Federal Reserve Pushes Interest Rates Even Higher To 5.5%, Making Debt More Expensive

Federal Reserve Pushes Interest Rates Even Higher To 5.5%, Making Debt More Expensive

interest rates

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The Federal Reserve raised interest rates on Wednesday by a quarter of a percentage point to the highest level in more than 22 years in an effort to slow inflation. 

The central bank’s Federal Open Market Committee determines monetary policy and dictates how expensive many forms of consumer debt will be including mortgages, credit cards, auto and personal loans.

The latest rate hike — the 11th since March 2022 — pushes interest rates to a target range of 5.25 percent-to-5.5 percent. The midpoint of that range would be the highest level for the benchmark rate since early 2001.

Americans enjoyed ultralow interest rates on debt such as mortgages and car loans in the years after the 2008 financial crisis. Despite rising rates on some loans such as credit cards, a huge portion of consumer debt carries low interest rates. This has allowed many Americans to keep spending, which has kept the economy going strong despite predictions of a recession, Wall Street Journal reported. 

High interest rates will make borrowing on new loans more expensive, putting things like renovations on hold for many owners of the aging U.S. housing stock, New York Times reported.

A popular way to finance renovations is through home equity and cash-out refinancing loans. Both allow homeowners to borrow against the equity in their homes. While skyrocketing home prices have given many homeowners more equity, interest rates for second mortgages are typically higher than first mortgages. This would make financing home renovations impossible for many.

Stock and housing prices have remained resilient despite the rising higher interest rates. That’s happening despite some expectations that borrowing will remain more expensive for years to come, Axios reported. In January 2022, 30-year fixed-rate mortgages averaged 3.45 percent. In May 2023, that number was 6.43 percent. The average rate for new mortgages was about 7 percent on July 20, according to Freddie Mac.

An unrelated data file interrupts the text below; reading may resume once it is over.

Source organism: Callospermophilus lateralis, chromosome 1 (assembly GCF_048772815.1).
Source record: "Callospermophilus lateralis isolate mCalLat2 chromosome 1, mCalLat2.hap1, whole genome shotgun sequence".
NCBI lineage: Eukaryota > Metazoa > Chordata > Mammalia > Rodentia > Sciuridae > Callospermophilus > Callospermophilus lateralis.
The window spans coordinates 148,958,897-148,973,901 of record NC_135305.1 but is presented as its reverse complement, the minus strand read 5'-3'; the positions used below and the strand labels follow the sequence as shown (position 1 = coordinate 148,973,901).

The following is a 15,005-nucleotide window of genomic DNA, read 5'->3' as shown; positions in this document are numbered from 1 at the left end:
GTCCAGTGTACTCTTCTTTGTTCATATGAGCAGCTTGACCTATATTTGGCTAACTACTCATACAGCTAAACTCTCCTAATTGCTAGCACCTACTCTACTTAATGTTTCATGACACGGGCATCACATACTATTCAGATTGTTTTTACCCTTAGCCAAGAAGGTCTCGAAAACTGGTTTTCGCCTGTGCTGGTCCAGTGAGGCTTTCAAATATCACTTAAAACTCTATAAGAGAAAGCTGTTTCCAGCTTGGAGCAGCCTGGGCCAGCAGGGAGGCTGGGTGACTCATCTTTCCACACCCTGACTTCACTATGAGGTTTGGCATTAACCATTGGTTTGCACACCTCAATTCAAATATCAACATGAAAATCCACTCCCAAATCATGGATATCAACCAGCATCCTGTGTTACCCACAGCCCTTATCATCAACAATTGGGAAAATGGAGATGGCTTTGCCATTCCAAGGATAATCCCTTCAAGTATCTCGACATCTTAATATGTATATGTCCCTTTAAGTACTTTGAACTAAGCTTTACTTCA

However, predictions of an imminent recession are not going away, and not everyone thinks the fed will continue raising interest rates.

Jeffrey Sherman, chief investment officer of DoubleLine Capital, predicts the U.S. economy will go into a severe recession, forcing the Federal Reserve to cut interest rates by a whole percentage point at once.

“A multitude of economic indicators we look at are flashing either warning or recessionary signals,” Sherman told Bloomberg. “By the time they cut, it will be 100 basis points.”

Sherman pointed to the inverted yield curve as a reliable predictor of past recessions. Short-dated U.S. Treasuries are currently paying higher yields than long-dated ones, a signal that investors expect the Fed to cut rates in the next few years — something the central bank typically does during economic downturns.

“The bond market is telling the Fed that they’ve overtightened and they will have to cut rates,” Sherman said. He predicted that policymakers will be slow to act, and eventually opt to reduce rates by 100 basis points in one shot to pull the economy out of a downturn.